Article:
Organic conductors represent a class of materials, where the Coulomb correlations are strong, and their effect is further enhanced by the low-dimensionality of their crystal and electronic structures. Furthermore, subtle changes in the structure (e.g. a slight rotation of a methyl-group) results in a radical modification of the electronic ground state (e.g. from semiconductor to a superconductor). The fragile balance of the weak and strong interactions gives the whole richness of the physical properties of these compounds. It is characteristic for these materials that the application of hydrostatic pressure strongly alters their properties.
A compound that nicely illustrates the richness of organic compounds is shown below:
The (EDT-TTF-CONH2)6[Re6Se8(CN)6] has a kagomé topology where the interplay of interactions and frustration is studied by means of transport measurements and ESR under temperature and pressure variations.(Courtesy P. Batail)
Sketch of the band structure of a system with kagomé geometry. One of the pecularities is the Dirac point in the dispersion relation. (Courtesy E. Tutis)
The (EDT-TTF-CONH2)6[Re6Se8(CN)6] has a kagomé topology where the interplay of interactions and frustration is studied by means of transport measurements and Electron Spin Resonance under temperature and pressure variations. The pecularity of this system is the metallic resistivity with a room temperature value of 1 Ohmcm at 300 K. A low pressure of 0.5 GPa, conterintuitively changes the positive metallic slope into a non-mettalic one.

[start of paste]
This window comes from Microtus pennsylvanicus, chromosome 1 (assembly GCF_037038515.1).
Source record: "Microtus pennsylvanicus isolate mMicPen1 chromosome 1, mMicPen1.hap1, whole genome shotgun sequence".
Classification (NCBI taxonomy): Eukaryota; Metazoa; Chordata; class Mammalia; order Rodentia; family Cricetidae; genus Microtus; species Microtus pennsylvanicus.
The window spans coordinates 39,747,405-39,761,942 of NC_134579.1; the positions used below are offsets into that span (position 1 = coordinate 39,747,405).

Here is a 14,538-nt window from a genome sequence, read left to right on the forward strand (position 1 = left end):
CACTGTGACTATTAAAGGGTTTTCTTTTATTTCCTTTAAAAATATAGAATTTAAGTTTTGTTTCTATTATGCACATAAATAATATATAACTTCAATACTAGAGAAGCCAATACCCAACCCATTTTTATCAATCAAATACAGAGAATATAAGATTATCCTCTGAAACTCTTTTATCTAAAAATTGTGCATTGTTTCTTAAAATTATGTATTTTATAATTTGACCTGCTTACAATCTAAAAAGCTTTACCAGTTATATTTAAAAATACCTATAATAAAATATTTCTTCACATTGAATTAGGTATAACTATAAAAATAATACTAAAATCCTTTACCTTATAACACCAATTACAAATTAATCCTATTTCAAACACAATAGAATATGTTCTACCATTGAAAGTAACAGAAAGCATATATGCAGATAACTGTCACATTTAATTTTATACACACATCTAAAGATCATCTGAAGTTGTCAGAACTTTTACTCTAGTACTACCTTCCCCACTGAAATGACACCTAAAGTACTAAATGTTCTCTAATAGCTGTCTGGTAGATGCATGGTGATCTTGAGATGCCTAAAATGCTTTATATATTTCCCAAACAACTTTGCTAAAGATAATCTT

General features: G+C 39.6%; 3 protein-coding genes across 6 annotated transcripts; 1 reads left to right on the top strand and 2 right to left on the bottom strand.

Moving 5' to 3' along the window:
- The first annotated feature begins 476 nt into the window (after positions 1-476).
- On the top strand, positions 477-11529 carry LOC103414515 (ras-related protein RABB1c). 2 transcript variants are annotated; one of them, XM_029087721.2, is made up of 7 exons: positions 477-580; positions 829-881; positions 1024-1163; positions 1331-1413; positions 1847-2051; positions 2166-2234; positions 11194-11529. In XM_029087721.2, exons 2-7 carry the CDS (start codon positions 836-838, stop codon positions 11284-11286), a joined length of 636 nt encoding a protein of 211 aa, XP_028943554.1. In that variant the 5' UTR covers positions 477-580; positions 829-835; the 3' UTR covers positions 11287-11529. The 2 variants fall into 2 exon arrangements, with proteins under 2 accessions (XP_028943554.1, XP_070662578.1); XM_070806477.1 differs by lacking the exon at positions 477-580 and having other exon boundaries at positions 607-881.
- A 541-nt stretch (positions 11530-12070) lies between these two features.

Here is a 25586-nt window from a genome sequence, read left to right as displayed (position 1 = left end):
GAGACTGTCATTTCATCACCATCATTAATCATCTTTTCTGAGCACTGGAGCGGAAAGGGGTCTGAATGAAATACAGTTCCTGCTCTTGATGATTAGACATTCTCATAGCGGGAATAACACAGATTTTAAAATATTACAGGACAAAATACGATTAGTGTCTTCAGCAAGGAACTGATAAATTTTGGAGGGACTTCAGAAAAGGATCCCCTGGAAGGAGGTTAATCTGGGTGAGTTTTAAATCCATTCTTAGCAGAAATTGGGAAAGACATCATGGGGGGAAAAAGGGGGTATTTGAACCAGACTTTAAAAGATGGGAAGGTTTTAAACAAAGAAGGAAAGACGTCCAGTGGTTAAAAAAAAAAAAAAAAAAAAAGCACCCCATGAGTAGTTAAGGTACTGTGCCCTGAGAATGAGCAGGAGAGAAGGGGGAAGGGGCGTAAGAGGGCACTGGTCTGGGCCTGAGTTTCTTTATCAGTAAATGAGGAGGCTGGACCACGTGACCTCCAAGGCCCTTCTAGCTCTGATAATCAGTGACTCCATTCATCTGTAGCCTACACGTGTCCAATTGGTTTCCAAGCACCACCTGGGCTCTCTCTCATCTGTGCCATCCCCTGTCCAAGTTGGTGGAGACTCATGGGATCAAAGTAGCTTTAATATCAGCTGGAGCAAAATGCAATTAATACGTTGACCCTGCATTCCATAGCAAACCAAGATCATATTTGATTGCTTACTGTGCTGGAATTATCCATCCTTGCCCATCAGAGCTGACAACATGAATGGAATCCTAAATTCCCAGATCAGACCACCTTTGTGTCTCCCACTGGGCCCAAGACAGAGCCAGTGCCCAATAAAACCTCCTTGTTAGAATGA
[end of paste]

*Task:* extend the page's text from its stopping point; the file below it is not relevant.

J. Jaćimović, D. Djokić et al., Direct evidencies for metalicity in (EDT-TTF-CONH2)6[Re6Se8(CN)6], in preparation.
 B. Nafradi et al., Continuous-wave far-infrared ESR spectrometer for high-pressure measurements, Journal of Magnetic Resonance, 195, 206-210 (2008).
 K. Nagy et al., Multifrequency ESR in ET2 MnCu[N(CN)2]4: A radical cation salt with quasi-two-dimensional magnetic layers in a three-dimensional polymeric structure, Physical Review B80, 104407 (2009).